The Religious Left is absolutely convinced that what they think is what Jesus wants. They simply choose language that appears at first glance to be moderate and considered, but upon closer examination, is appallingly absolutist. See the comments of Copithorne in the previous Wallis posting as an example. He is not unusual. These folks really believe that the interests of the rich and the poor are diametrically opposed, that the Biblical call to peace means foremost to refuse war, etc.
Bethany, I have little doubt that your brother thinks Jim Wallis is next to God, so I would recommend you tread gently. Even though I think the company he keeps may lead hims astray into class warfare rather than actually helping the poor, I know Tim to be enormously sincere. I believe he will be one who will chart a new course, not caring a fig for liberals or conservatives, but drilling down to what actually works, and I would not take his liberalism from him, as I believe it will be an essential part of his greater work. Eventually, he will be charmed by what actually results in people having food and housing, rather than charmed by who says sympathetic things about the poor.
I have two objections to Jim Wallis: 1. He does not answer his better critics, but contents himself with claiming that his worst critics are selfish bums who hate the poor. He has been at this a long time, and has been challenged and refuted by thinkers of equal sincerity and compassion. He does not answer their challenges. He just keeps accusing his opponents of bad faith, rationalization, and non-adherence to the Gospel. Judge for yourself. Read Sojourners, his major forum of expression, and you will come away with the impression that here is a man of great sincerity and compassion, who wishes to apply the Gospel to real events. Then go over to First Things and see what they offer. All of a sudden, Wallis looks like a shallow, strident, Socialist Lite, still stuck in the 1960's.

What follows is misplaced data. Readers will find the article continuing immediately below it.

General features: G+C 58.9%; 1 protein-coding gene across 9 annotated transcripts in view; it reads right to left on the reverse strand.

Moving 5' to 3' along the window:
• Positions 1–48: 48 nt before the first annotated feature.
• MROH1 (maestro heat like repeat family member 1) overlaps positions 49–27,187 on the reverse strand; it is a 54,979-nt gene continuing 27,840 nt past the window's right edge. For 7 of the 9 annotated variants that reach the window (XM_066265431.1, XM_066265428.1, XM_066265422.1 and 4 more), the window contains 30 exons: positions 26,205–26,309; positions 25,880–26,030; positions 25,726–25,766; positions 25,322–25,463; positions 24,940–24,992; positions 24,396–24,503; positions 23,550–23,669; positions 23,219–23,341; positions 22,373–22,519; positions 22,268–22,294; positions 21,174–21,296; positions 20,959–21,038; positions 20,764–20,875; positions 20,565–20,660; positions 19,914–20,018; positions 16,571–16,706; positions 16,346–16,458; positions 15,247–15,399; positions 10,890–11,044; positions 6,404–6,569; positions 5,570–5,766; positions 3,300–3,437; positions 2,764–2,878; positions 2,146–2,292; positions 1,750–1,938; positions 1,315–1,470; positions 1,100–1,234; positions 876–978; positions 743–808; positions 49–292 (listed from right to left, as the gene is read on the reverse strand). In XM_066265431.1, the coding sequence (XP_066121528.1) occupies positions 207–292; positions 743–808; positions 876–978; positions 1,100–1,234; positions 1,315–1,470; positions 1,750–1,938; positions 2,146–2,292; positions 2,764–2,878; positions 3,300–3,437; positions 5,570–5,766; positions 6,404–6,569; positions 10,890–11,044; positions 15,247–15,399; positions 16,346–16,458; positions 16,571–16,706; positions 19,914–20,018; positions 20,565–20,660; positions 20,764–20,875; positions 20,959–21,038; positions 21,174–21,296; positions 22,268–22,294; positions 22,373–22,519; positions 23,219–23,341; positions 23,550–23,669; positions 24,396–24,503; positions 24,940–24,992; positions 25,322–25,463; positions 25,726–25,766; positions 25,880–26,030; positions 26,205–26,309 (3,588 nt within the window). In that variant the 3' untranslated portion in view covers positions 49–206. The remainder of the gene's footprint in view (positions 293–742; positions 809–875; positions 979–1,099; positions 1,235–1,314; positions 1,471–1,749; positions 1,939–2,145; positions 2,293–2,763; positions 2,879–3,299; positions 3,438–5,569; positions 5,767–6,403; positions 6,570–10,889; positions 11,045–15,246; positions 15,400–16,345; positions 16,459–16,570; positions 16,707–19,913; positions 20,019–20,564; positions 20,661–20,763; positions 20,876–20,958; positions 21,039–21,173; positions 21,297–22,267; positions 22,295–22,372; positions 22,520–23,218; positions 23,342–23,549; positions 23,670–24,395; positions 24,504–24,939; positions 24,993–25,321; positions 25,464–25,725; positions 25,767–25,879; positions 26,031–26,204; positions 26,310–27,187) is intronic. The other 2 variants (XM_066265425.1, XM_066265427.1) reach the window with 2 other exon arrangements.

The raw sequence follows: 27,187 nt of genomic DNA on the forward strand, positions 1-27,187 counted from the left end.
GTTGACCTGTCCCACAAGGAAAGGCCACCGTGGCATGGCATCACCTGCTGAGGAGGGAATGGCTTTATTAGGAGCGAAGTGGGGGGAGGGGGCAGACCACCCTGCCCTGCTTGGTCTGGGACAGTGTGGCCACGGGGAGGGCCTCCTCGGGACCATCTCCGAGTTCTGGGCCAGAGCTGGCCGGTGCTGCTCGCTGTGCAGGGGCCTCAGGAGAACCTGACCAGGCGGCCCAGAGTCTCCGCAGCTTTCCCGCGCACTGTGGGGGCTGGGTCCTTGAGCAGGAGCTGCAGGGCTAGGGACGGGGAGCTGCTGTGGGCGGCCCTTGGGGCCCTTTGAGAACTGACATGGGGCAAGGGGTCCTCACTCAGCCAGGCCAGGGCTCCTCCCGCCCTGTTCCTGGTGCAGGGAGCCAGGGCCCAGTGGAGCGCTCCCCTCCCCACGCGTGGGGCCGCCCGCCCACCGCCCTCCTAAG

2. My related objection is that he misrepresents what those who disagree with him believe. He picks out easy targets, low-hanging fruit, and thinks he has proved his point. He plays hardball against Little Leaguers and slaps hands all around when he strikes out the side.
Odd analogy: I have gotten into the pointless discussion with the King James Version Only crowd about textus receptus, how the Good News translation denies the Blood of Christ, and all the rest. No factual evidence will sway them, because their faith in Christ is tied up with their faith in the Old Ways Of Doing Things. They cannot make that separation. Because God is able to preserve one set of documents and highlight one set of translators, and they think that God would want to do that, they therefore believe that He has done that. They believe that God ordained the KJV, and to doubt that is to have inadequate faith and doubt God's power.
Wallis does the same thing with 60's liberalism. He highlights some verses and ignores others in Scripture, comes to the foregone conclusion of what earnest young seminarians believed in 1965, and thinks that to reject that is to reject the Gospel.